Restaurant Talk: Whitehall Exchange and Emporium Pies

Whitehall Exchange opened in February, and I tried it a couple of times back then but never went back. Then the Dallas Observer awarded the tavern “best sliders” in its most recent “best of” issue.

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Sliders must be on the menus of at least half the bars in Dallas, right? So we had to try them.

The Korean BBQ sliders ($12) are perfectly seasoned and juicy, served with refrigerator pickles and that orange mayonnaise-y stuff there. It doesn’t taste like McDonald’s secret sauce or thousand island dressing, though. When you spread a little bit on the tiny burger with a few of those pickles, it tastes more like the climax of a K-drama, where the handsome rich guy finally confesses his undying love for the clumsy nerd girl, and she tells him it’s too late because she’s already over him. It is that good. Nerd validation good.

We also tried the spicy sausage flat bread (aka pizza) with sweet mascarpone ($12). Sweet gooey Italian cheese, it was good. The crust is very thin and crispy, the sausage is spicy but not hot, and the contrast of the cheese makes it so right.

This meal is one of the best I’ve eaten in a restaurant for a while. But it wasn’t over yet. We walked down the street to Emporium Pies for dessert.

The interior of this hip little pie shop is so cute, you feel like you’re in a TV show about a pie shop on the CW. You almost expect a poignant life lesson to come from one of those adorable pie bakers in their twee aprons and headscarves.

What comes instead is really good pie. We tried buttermilk, which comes close to the buttermilk-pie dragon I’ve been chasing since my first hit in the back of a Uvalde, Texas antique mall in the 90s, and a lemon pie with a gingersnap crust. The slices are $5 each, and just order anything. You can’t go wrong.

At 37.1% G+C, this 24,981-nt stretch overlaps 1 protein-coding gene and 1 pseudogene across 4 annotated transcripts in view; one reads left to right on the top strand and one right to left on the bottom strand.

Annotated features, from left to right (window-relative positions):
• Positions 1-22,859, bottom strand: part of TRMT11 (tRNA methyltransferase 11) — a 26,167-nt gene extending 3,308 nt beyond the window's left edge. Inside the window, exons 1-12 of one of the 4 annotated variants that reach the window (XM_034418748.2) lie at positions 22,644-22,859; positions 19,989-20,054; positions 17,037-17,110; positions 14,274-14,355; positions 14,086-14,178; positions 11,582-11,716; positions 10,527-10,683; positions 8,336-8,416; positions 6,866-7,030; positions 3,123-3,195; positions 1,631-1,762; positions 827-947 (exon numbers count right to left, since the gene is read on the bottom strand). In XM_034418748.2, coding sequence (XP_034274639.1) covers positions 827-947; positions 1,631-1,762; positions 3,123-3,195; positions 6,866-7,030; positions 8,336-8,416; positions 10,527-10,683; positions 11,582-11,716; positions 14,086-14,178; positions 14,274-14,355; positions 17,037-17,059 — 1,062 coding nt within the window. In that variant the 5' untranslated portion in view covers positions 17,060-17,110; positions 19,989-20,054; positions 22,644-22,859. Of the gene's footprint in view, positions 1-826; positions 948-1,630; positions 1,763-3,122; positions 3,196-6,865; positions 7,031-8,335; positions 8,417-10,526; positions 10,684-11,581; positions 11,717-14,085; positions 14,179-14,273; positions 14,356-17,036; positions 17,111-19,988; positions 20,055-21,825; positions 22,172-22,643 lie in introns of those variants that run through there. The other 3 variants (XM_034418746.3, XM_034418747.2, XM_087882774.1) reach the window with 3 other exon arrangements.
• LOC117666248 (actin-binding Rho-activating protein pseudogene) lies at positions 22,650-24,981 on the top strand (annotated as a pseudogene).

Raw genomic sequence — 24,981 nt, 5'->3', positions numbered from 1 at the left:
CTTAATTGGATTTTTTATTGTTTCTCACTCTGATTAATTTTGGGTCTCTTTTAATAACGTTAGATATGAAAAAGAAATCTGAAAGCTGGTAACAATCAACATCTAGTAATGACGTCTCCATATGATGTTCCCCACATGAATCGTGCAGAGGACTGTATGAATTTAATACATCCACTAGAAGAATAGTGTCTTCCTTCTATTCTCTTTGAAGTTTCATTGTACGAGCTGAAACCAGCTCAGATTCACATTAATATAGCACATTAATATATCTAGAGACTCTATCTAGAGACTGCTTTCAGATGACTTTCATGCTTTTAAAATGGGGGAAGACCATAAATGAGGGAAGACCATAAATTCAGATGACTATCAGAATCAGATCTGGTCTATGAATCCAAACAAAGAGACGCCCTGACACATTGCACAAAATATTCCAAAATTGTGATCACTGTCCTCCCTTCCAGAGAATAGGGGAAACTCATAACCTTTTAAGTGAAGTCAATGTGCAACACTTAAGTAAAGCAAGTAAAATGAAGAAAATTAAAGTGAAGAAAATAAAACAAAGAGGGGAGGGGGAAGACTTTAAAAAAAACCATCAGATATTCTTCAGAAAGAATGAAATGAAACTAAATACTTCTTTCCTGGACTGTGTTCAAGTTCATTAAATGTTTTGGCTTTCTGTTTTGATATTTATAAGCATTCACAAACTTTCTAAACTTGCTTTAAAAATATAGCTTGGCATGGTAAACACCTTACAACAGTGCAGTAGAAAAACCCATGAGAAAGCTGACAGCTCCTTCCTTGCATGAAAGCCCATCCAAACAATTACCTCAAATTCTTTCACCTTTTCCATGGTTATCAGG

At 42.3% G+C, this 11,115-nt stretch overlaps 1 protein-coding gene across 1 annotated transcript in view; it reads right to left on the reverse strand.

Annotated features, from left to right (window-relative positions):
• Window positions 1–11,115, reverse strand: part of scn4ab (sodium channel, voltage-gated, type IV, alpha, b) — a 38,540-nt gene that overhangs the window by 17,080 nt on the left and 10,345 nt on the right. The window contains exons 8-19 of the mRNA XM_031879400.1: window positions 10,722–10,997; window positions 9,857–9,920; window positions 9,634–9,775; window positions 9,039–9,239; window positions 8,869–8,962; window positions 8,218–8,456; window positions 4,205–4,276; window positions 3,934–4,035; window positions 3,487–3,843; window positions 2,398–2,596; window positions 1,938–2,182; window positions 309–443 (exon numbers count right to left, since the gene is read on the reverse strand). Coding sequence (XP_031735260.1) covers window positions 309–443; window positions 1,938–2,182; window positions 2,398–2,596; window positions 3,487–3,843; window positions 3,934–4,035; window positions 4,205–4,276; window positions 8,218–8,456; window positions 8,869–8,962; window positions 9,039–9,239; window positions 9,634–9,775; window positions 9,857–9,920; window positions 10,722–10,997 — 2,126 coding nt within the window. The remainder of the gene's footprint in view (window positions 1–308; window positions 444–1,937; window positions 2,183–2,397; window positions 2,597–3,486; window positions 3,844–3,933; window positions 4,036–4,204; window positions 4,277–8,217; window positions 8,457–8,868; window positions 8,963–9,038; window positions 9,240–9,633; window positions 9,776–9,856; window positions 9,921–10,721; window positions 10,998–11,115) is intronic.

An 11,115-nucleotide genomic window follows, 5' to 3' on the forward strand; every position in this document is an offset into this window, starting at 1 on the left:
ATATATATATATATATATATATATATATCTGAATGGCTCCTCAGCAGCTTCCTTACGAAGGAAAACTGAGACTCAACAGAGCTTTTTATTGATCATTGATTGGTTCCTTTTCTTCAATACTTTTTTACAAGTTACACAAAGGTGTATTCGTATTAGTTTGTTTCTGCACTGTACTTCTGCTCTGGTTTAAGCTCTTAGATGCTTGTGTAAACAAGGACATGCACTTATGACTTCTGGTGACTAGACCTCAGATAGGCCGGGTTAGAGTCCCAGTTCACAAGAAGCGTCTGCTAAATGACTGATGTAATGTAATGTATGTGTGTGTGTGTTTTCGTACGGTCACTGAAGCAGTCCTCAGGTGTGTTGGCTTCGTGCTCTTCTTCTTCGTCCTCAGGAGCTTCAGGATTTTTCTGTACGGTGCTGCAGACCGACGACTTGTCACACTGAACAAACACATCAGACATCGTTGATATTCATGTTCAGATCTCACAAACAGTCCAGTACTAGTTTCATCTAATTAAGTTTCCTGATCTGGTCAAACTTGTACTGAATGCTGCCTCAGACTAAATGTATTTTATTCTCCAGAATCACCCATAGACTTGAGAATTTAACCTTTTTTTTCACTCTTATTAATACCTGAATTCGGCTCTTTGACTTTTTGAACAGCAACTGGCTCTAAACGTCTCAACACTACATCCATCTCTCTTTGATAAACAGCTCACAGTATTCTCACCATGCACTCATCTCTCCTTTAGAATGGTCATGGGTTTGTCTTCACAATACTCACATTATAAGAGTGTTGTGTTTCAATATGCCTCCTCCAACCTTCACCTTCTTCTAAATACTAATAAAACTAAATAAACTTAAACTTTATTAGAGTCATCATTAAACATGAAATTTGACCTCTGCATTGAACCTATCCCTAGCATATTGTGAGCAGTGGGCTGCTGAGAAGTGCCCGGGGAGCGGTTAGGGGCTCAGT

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  • We stopped by Emporium Pies Sunday after lunch at Hunky’s, and my wife’s comment was: “How can a place selling $5 pieces of pie make any money, especially with their cool carryout basket and fork (both are some kind of wood)?” We were in the place for about 10 minutes, waiting on our order to be served up, and during that time 12 people came in and ordered $5 pieces of pie; this was around 1:30 p.m. I’m sure it’s not always this busy, but there’s definitely a following. And the pie is great, too.

  • Emporium Pies was good, but I think they put so much effort into being cute and Portlandy (I don’t know why, but I don’t think of country, I think of Portland) that they forgot about good ol’ customer service and Texas friendliness. Every customer should leave with a hearty good-bye and thank you from one of the cute, head-scarfed pie makers.

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